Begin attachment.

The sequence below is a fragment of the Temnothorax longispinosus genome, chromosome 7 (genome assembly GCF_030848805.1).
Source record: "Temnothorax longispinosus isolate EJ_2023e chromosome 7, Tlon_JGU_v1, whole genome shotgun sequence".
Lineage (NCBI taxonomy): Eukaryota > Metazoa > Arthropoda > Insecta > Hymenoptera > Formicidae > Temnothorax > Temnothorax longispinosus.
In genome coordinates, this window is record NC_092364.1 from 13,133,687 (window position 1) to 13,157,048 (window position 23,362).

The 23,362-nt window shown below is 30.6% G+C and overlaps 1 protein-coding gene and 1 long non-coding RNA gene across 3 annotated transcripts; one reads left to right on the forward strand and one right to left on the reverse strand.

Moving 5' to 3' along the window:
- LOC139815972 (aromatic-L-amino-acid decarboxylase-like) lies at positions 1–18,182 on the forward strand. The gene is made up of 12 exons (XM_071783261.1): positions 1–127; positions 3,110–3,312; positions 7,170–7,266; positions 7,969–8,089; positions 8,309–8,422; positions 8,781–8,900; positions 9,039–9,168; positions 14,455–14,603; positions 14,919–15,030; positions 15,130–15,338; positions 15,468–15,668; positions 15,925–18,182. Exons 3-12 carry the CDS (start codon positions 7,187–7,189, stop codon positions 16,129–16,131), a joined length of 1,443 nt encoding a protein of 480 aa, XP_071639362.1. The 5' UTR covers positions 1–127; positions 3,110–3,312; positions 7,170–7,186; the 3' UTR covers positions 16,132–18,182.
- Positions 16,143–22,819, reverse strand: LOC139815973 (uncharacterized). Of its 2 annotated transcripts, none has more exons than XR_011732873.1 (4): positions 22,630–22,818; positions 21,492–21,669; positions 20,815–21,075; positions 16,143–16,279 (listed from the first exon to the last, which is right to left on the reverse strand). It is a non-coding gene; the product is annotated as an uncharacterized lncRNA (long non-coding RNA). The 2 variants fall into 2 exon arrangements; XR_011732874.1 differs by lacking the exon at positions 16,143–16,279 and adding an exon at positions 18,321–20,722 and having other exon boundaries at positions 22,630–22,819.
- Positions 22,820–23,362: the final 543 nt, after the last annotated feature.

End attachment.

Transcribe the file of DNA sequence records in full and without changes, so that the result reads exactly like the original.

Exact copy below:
The sequence below is a fragment of the Temnothorax longispinosus genome, chromosome 7 (genome assembly GCF_030848805.1).
Source record: "Temnothorax longispinosus isolate EJ_2023e chromosome 7, Tlon_JGU_v1, whole genome shotgun sequence".
Lineage (NCBI taxonomy): Eukaryota > Metazoa > Arthropoda > Insecta > Hymenoptera > Formicidae > Temnothorax > Temnothorax longispinosus.
In genome coordinates, this window is record NC_092364.1 from 13,133,687 (window position 1) to 13,157,048 (window position 23,362).

The 23,362-nt window shown below is 30.6% G+C and overlaps 1 protein-coding gene and 1 long non-coding RNA gene across 3 annotated transcripts; one reads left to right on the forward strand and one right to left on the reverse strand.

Moving 5' to 3' along the window:
- LOC139815972 (aromatic-L-amino-acid decarboxylase-like) lies at positions 1–18,182 on the forward strand. The gene is made up of 12 exons (XM_071783261.1): positions 1–127; positions 3,110–3,312; positions 7,170–7,266; positions 7,969–8,089; positions 8,309–8,422; positions 8,781–8,900; positions 9,039–9,168; positions 14,455–14,603; positions 14,919–15,030; positions 15,130–15,338; positions 15,468–15,668; positions 15,925–18,182. Exons 3-12 carry the CDS (start codon positions 7,187–7,189, stop codon positions 16,129–16,131), a joined length of 1,443 nt encoding a protein of 480 aa, XP_071639362.1. The 5' UTR covers positions 1–127; positions 3,110–3,312; positions 7,170–7,186; the 3' UTR covers positions 16,132–18,182.
- Positions 16,143–22,819, reverse strand: LOC139815973 (uncharacterized). Of its 2 annotated transcripts, none has more exons than XR_011732873.1 (4): positions 22,630–22,818; positions 21,492–21,669; positions 20,815–21,075; positions 16,143–16,279 (listed from the first exon to the last, which is right to left on the reverse strand). It is a non-coding gene; the product is annotated as an uncharacterized lncRNA (long non-coding RNA). The 2 variants fall into 2 exon arrangements; XR_011732874.1 differs by lacking the exon at positions 16,143–16,279 and adding an exon at positions 18,321–20,722 and having other exon boundaries at positions 22,630–22,819.
- Positions 22,820–23,362: the final 543 nt, after the last annotated feature.